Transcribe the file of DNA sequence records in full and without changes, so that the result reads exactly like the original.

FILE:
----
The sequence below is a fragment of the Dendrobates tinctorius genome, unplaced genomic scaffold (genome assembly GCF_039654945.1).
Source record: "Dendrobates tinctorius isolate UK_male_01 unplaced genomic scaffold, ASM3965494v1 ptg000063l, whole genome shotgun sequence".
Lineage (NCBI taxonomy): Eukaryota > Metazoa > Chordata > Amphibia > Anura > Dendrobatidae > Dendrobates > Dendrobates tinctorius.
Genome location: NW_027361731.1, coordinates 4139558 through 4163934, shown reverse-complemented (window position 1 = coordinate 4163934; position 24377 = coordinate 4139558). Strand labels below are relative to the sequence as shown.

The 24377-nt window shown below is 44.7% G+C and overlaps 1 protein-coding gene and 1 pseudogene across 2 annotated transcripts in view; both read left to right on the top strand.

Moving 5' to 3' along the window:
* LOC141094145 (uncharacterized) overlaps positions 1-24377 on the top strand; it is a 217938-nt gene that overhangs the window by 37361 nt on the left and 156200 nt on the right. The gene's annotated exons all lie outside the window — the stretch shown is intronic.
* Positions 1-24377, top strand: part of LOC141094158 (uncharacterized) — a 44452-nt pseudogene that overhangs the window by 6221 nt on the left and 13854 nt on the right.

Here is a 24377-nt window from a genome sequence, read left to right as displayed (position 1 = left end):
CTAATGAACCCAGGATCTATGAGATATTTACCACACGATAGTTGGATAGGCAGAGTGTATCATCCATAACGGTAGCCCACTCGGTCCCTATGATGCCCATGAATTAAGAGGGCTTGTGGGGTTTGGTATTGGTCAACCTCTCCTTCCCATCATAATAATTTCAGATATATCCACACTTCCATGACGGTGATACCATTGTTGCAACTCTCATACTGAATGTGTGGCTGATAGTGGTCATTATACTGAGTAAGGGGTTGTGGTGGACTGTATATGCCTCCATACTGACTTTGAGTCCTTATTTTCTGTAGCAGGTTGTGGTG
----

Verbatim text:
The sequence below is a fragment of the Dendrobates tinctorius genome, unplaced genomic scaffold (genome assembly GCF_039654945.1).
Source record: "Dendrobates tinctorius isolate UK_male_01 unplaced genomic scaffold, ASM3965494v1 ptg000063l, whole genome shotgun sequence".
Lineage (NCBI taxonomy): Eukaryota > Metazoa > Chordata > Amphibia > Anura > Dendrobatidae > Dendrobates > Dendrobates tinctorius.
Genome location: NW_027361731.1, coordinates 4139558 through 4163934, shown reverse-complemented (window position 1 = coordinate 4163934; position 24377 = coordinate 4139558). Strand labels below are relative to the sequence as shown.

The 24377-nt window shown below is 44.7% G+C and overlaps 1 protein-coding gene and 1 pseudogene across 2 annotated transcripts in view; both read left to right on the top strand.

Moving 5' to 3' along the window:
* LOC141094145 (uncharacterized) overlaps positions 1-24377 on the top strand; it is a 217938-nt gene that overhangs the window by 37361 nt on the left and 156200 nt on the right. The gene's annotated exons all lie outside the window — the stretch shown is intronic.
* Positions 1-24377, top strand: part of LOC141094158 (uncharacterized) — a 44452-nt pseudogene that overhangs the window by 6221 nt on the left and 13854 nt on the right.

Here is a 24377-nt window from a genome sequence, read left to right as displayed (position 1 = left end):
CTAATGAACCCAGGATCTATGAGATATTTACCACACGATAGTTGGATAGGCAGAGTGTATCATCCATAACGGTAGCCCACTCGGTCCCTATGATGCCCATGAATTAAGAGGGCTTGTGGGGTTTGGTATTGGTCAACCTCTCCTTCCCATCATAATAATTTCAGATATATCCACACTTCCATGACGGTGATACCATTGTTGCAACTCTCATACTGAATGTGTGGCTGATAGTGGTCATTATACTGAGTAAGGGGTTGTGGTGGACTGTATATGCCTCCATACTGACTTTGAGTCCTTATTTTCTGTAGCAGGTTGTGGTG